TMFMA: Is that the same kind of frustration that you have to deal with when you buy art from another artist rather than producing it in-house?

© Garnett Hill
AM: When we buy a piece of art from an artist we usually see something in the artwork itself, sort of an underlying spirit in the original piece that we want to preserve. In our case, since we will often modify the art quite a bit, we prefer to buy it outright rather than license it. The design team might buy the art, then rescale it and prepare it for wide-width printing (for fabric) and for the screen printing process, we'll have to also reduce the number of colors. If we buy something that's really painterly or needs to have a cleaner background or cleaner lines, we need the freedom to do that. It's not that it's frustrating, but if we have to do too much of that, it can change the character of the original art and then we should have just started with something else. We've developed such a good, strong relationships with the artists we work with so they really trust what we do with their art, which is also a great credit to how we work with artists here and in the U.K.

© Garnett Hill
TMFMA: When you are looking at other artists or scouting out designs, it sounds like you already have some concepts, products, and themes in mind, and in that frame of mind something clicks with an artist you come across. Is that sort of how it works?

AM: Yes, although it can work both ways. We can go to the market with an idea, like we were in Paris at Bon Marché a couple of years ago and they had these really cool lines that "stuck" right away. This sparked some ideas about how it would be pretty cool to do a home theme. In fact, a lot of people on both the design and merchandizing side of the company had that same coincidental, parallel thought process - in addition, it was right after the royal wedding. We were all thinking the same thing even though we hadn't read anything about it or talked about it yet, so suddenly four of us came out with very similar themes. Some design themes emerged out of that trip and we went looking for certain things. But, we also go to shows and see something that's so fabulous that we'll decide that we need to build a story around this - so it can work both ways.

© Garnett Hill
TMFMA: From the standpoint where you bump up against art like that from outside, where do you typically scout for or find new art?

AM: We do go to shows like Surtex, but more and more often we are also looking online and looking at design blogs - the blog-sphere has become a major influencer, so we're looking there as well. And if we are thinking of something and we haven't found it, then we'll commission different things depending on the artists' hands, such as if we have someone who is really graphic or someone who is working with cut-outs, or someone else who does hand drawing.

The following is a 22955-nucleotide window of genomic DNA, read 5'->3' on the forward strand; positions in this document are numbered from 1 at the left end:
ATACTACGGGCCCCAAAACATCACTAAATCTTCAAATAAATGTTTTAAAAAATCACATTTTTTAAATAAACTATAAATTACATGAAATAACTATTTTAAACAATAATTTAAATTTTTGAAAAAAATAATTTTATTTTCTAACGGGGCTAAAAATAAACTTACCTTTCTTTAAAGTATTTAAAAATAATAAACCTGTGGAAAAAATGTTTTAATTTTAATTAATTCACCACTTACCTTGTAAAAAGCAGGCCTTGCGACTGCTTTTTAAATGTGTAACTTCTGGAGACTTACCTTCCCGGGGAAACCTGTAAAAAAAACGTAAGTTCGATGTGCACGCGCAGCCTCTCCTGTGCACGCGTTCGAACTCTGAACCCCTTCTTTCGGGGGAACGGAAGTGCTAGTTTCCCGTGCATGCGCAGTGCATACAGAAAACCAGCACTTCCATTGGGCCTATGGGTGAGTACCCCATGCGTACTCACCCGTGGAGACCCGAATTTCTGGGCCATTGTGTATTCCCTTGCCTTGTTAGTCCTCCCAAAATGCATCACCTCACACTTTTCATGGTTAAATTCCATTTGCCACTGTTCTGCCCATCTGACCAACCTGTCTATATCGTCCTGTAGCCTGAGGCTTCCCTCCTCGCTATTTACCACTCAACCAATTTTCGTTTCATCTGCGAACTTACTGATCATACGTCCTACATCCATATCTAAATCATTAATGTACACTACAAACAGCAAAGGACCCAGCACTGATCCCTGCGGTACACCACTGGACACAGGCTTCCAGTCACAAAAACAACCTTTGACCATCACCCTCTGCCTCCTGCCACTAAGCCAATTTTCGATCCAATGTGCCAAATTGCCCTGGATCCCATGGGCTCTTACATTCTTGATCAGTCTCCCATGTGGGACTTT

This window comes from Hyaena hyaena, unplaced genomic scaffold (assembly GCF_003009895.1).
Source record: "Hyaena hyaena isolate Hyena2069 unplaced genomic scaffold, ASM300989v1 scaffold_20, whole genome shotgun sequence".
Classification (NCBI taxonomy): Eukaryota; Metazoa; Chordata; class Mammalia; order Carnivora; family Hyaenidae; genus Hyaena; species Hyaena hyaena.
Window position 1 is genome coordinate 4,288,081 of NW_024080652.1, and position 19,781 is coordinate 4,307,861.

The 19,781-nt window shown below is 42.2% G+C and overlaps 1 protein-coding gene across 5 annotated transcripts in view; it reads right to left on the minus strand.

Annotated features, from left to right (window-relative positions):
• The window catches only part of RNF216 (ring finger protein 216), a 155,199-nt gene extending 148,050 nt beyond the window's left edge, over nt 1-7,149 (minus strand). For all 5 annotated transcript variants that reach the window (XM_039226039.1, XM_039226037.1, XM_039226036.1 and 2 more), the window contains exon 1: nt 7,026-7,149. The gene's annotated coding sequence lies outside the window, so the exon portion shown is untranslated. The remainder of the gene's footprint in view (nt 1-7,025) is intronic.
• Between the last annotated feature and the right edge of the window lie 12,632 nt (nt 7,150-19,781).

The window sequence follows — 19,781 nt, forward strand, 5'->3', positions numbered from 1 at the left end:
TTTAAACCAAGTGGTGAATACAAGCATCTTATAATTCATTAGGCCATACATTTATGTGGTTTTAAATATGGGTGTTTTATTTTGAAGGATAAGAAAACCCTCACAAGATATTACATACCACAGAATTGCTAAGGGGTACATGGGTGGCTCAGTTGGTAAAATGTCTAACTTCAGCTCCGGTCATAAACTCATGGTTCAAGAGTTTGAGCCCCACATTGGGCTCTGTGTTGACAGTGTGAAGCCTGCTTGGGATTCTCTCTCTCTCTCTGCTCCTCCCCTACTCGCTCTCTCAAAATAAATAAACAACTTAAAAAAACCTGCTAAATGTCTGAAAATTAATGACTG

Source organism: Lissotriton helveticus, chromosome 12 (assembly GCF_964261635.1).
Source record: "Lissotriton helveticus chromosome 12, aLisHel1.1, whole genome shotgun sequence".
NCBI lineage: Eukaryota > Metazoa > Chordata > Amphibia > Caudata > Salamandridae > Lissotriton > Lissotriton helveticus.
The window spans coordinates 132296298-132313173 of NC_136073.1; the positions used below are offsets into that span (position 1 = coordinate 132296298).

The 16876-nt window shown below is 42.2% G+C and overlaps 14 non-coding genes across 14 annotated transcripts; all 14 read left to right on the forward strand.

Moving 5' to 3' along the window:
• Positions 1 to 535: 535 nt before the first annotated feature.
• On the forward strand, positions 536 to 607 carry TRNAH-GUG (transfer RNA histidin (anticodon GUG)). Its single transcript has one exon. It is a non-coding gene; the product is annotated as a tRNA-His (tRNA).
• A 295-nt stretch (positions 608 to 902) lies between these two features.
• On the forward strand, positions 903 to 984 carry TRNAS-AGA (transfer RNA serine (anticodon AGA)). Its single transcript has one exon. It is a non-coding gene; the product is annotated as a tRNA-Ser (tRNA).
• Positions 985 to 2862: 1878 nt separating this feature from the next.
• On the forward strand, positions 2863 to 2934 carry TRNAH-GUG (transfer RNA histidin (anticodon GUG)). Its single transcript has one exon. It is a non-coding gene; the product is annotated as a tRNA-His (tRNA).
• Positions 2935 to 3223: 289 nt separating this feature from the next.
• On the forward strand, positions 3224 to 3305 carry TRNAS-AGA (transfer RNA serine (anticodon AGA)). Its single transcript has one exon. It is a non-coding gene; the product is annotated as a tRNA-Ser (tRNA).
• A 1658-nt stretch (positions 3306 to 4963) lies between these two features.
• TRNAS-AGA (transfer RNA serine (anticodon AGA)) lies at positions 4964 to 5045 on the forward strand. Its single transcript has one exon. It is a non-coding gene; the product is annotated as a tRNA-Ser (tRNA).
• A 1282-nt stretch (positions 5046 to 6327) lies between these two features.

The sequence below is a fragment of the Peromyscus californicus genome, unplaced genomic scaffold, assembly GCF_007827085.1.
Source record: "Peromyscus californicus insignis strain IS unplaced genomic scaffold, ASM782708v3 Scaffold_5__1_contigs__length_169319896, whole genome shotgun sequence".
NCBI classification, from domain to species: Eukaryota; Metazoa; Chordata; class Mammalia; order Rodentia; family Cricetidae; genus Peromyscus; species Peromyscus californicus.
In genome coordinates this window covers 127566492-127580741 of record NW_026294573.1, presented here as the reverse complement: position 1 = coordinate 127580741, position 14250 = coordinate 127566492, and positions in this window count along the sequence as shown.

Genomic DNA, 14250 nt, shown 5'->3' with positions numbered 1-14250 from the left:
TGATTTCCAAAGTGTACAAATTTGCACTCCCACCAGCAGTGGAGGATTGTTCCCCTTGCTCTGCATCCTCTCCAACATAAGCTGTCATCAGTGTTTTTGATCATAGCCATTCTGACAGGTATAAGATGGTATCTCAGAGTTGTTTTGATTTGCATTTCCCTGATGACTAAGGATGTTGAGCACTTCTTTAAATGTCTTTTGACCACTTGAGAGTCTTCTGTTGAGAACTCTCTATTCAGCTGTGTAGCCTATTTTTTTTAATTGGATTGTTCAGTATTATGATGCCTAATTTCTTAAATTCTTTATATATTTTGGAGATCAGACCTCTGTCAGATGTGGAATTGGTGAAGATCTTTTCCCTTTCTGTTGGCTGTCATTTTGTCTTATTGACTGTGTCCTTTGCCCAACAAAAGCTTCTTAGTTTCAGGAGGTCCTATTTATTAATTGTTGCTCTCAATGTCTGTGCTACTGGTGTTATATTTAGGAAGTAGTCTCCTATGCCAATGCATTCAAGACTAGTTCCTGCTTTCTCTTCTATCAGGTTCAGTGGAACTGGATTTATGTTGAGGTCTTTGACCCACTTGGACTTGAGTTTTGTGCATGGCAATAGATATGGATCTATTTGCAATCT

TMFMA: When you're either scouting or bumping up against artwork or artists, it sounds like for you it's less relevant that they have a complete collection as opposed to that you can see a real style and consistent hand.

AM: Yes - we're essentially looking for a unique point of view. At the last Surtex, we actually found a couple of designers who were new; it was their first show and they had just been together about 6 months. As a result, they really didn't have a huge amount to show. But, what they did have was so cool and so fun that we commissioned some things from them. And, we said, "you know what, we can't use what you have here but could you do this for us." They just had a hand that we thought would work for Garnet Hill, and they were happy to start working with us. An important part of it is just that personal interest and passion around the art and the product that makes it worth the effort - it's not just about commerce, but bringing this idea to fruition together. That can just be incredibly satisfying when you have a good relationship.

© Garnett Hill
TMFMA: It sounds like the relationship side of the equation is equally if not more important when you're working with outside artists.

AM: Absolutely. As part of that relationship we need to be comfortable - the relationship can help overcome the ego part of it. If you as an artist are coming in with something or an idea and it can't be modified, if you have the mindset that it can't be changed, then you're self-limiting. However, even if you've spent hours painting something up, if the prospective buyer wants to change it and you are OK with that, it allows the relationship to open up. And, ultimately, that is the most important part of the whole enterprise, the development of that collaborative partnership.

TMFMA: Another aspect of your work that would be interesting to learn is how do you balance the ability to set trends as well as know when or how to follow them?

© Garnett Hill
AM: Yes, this is a tricky part of the business. Since we work about 18 months out we have to anticipate what trends are going to be. But we also consciously select and edit the trends. We were talking about something just the other day with one of our art directors, looking around to see if we're missing anything, and she said, "you know what, there are some things we just don't have to touch." And she's right. Again, it comes to that point of view because otherwise if you're watering it down and you don't have a strong point of view, then the customer is going to also be confused. And in that confusion they're going to go buy somewhere else.